Plymouth State University also gets a green-light ranking from FIRE, and Keene State College is close to doing so, according to Laura Beltz, FIRE’s senior program officer for policy reform. FIRE recommends tactics like counter-demonstrations, rather than shout-downs or speaker “disinvitations,” as a means of expressing dissent.

A Plymouth State University student speaks during a demonstration honoring the victims of the Parkland, Fl. shooting, and calling on Congress to take action. Photo by Clayton Harbert.

Jeff Maher, director of campus safety and compliance at Keene State, says the school regularly updates all its policies “as the legal landscape changes, depending on case law and new federal guidance enacted or withdrawn.”

He says FIRE expressed concerns about some language in Keene State’s discrimination and discriminatory harassment policy as being too broad. Some changes were made to that policy.

Maher says Keene State has policies that speak to student rights to protest or exercise free speech and a number of other policies—such as those regarding sexual harassment and discrimination—that have language that address speech. They also include the statement that “the protections of the First Amendment must be carefully considered in all complaints involving speech or expressive conduct.”

Beltz says FIRE maintains two databases, including one of “disinvitation attempts” of speakers at American colleges, and one that includes overall school rankings. Four of NH’s roughly two dozen colleges and universities have been ranked, and Beltz says more will be evaluated.

The fourth NH school ranked by FIRE is Dartmouth College, which Beltz says was given a red-light grade because of its “acceptable use of technology” policy that bans content that is offensive or hateful.

“When you see broad [language], that gets an automatic red light,” she says. A Dartmouth spokesperson declined comment on the FIRE ranking.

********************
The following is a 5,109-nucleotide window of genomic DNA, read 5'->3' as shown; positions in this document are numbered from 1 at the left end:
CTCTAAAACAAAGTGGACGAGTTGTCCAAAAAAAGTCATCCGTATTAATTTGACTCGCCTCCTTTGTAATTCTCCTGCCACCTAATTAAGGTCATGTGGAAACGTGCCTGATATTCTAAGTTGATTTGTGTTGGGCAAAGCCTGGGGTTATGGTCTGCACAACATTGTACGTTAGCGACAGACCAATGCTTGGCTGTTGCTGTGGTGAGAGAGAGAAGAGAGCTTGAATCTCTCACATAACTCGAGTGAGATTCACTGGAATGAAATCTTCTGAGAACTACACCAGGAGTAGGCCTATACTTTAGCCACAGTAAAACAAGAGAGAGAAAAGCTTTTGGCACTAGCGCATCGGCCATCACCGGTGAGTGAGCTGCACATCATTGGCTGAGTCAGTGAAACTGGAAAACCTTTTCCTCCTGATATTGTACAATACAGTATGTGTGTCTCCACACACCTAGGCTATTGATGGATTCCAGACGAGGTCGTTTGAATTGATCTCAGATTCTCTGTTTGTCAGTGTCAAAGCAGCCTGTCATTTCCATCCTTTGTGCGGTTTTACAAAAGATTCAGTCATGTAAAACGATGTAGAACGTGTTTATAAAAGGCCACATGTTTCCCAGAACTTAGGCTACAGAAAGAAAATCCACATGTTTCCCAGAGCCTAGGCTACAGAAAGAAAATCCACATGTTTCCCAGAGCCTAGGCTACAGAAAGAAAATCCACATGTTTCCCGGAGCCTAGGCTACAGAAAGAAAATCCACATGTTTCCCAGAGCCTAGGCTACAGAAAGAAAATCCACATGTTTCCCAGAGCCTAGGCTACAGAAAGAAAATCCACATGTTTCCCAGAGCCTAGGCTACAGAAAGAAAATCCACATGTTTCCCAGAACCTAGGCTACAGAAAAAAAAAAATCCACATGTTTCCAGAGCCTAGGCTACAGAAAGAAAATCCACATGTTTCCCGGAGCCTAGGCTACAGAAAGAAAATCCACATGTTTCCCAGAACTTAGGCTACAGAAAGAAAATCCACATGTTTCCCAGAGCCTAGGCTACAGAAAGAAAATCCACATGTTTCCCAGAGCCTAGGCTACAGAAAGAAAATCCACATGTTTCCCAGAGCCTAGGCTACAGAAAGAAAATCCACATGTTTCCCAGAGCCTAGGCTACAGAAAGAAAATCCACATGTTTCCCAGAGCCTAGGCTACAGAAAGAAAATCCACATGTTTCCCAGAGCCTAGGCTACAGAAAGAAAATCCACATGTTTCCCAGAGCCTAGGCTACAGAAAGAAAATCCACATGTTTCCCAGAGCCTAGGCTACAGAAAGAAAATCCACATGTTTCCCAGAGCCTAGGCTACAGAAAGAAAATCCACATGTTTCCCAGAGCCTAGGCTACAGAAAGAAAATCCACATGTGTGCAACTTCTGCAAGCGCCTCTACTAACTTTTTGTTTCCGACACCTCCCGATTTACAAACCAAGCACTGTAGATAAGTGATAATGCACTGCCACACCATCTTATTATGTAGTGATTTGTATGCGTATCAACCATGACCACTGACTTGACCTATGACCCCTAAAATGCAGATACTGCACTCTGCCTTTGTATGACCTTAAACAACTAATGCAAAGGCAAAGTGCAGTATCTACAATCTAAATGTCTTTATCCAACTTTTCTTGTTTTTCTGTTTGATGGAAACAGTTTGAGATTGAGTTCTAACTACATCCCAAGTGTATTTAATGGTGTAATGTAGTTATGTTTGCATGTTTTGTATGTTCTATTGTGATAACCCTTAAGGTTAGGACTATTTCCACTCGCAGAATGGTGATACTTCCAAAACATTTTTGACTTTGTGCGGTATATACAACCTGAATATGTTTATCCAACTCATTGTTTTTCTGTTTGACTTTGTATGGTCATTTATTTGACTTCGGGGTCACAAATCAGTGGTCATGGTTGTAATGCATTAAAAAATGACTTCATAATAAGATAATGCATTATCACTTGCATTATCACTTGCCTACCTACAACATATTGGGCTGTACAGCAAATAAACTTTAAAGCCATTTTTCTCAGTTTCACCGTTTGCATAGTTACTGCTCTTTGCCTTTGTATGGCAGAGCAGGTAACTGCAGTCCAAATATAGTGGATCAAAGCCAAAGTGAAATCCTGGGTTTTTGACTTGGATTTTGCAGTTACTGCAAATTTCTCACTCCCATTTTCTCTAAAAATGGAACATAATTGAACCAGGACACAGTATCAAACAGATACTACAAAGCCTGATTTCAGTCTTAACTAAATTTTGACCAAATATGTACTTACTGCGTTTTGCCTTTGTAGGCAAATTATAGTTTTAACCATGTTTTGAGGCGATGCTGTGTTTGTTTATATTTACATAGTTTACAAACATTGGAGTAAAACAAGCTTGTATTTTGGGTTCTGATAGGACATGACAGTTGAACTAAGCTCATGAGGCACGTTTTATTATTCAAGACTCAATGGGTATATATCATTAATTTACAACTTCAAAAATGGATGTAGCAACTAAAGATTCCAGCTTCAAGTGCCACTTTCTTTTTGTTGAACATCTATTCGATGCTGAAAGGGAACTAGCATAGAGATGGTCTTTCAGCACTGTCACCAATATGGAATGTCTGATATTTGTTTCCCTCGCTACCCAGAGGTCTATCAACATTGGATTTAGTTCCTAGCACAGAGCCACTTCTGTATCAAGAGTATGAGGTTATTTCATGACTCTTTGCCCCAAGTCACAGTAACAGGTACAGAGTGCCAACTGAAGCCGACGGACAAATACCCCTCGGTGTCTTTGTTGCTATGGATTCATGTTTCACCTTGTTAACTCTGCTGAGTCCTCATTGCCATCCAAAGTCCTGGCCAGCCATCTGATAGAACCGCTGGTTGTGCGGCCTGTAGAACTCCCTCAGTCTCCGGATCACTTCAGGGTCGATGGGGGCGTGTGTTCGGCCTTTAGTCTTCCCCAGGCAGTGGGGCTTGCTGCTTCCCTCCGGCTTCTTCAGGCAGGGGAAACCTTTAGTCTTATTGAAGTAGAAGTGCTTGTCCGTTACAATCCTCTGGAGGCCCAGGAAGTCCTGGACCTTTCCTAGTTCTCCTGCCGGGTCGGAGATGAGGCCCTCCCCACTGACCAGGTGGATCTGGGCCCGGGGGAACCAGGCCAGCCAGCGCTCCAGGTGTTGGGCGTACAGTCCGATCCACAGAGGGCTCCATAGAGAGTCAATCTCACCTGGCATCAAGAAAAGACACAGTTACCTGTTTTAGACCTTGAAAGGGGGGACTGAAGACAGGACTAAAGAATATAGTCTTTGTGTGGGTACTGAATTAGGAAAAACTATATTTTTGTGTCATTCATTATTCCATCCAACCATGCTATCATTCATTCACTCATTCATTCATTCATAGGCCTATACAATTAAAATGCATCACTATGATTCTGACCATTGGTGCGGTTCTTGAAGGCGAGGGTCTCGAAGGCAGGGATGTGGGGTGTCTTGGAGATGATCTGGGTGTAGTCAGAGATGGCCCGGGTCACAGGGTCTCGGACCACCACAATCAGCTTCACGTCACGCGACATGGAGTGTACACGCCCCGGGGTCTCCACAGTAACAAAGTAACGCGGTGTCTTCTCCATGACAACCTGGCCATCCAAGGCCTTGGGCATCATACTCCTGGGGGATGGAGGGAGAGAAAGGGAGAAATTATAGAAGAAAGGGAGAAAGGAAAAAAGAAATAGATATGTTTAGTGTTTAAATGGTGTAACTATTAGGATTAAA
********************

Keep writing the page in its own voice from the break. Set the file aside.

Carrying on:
A Lack of Civil Discourse
Some see the current tension between free speech and dissent as part of a broader breakdown of civil discourse in the country.

Neil Levesque is chief of staff at St. Anselm College in Goffstown and director of its NH Institute of Politics, known for hosting a variety of speakers from presidential candidates to international guests. He also worked for 12 years for former NH Republican Congressman Charlie Bass.

“In my experience in politics, years ago, a member of Congress would go out and do town hall meetings back home,” he says. “It was a great way to take Washington out of them, if you will. A farmer would come up and say he was concerned about milk prices. You can’t do those anymore. It is now acceptable in society that people scream and yell and disrupt political events. I think it’s definitely a bad trend.”

Protestors at the ABC News Democratic and Republican primary debates held at Saint Anselm College on Feb. 5, 2016. Courtesy of Saint Anselm College.

Robin Burroughs Davis, vice president for student development and dean of students at Colby-Sawyer College in New London, says that school has not seen any disruptive dissent, even at potentially controversial programs. “In the past year, we saw an increase in the number of campus events designed to foster different points of view,” she says. “Hot Topics and Hot Wings, for example, was a series of student-led discussions about race, sexuality, immigration and other issues. A new student organization is committed to fostering spaces where students can discuss important topics. Their first event focused on players kneeling at NFL games and the robust conversation allowed multiple and differing points of view.”

A "Hot Topics and Hot Wings" event at Colby-Sawyer College. Courtesy photo.

Many point out that protests on campus predate the current climate and to some extent are part of the general education of young people on the verge of entering adult life. “The speech issue is as old as our democracy, and students have been protesting in one way or another as long as colleges and universities have been around,” says Maher at Keene State. “Even though there’s this perception that there’s a chilling of free speech, I still see robust debate and real value in the free exchange of ideas.”

Most agree that disruption attempts on NH campuses are rare compared to those in some other states. FIRE’s website lists 379 incidents of campus speaker “disinvitations” or “attempted disinvitations” between 2000 and 2018 in the country, and only one—the Rubin talk—occurred in the Granite State.

“We recognize in New Hampshire that there’s a value to open debate. That’s part of our culture here, whether at Town Meeting or in our classrooms or in other public forums,” says Maher. “New Hampshire recognizes that ideas can clash, ideas can be argued, but we don’t necessarily take that to mean that people should clash.”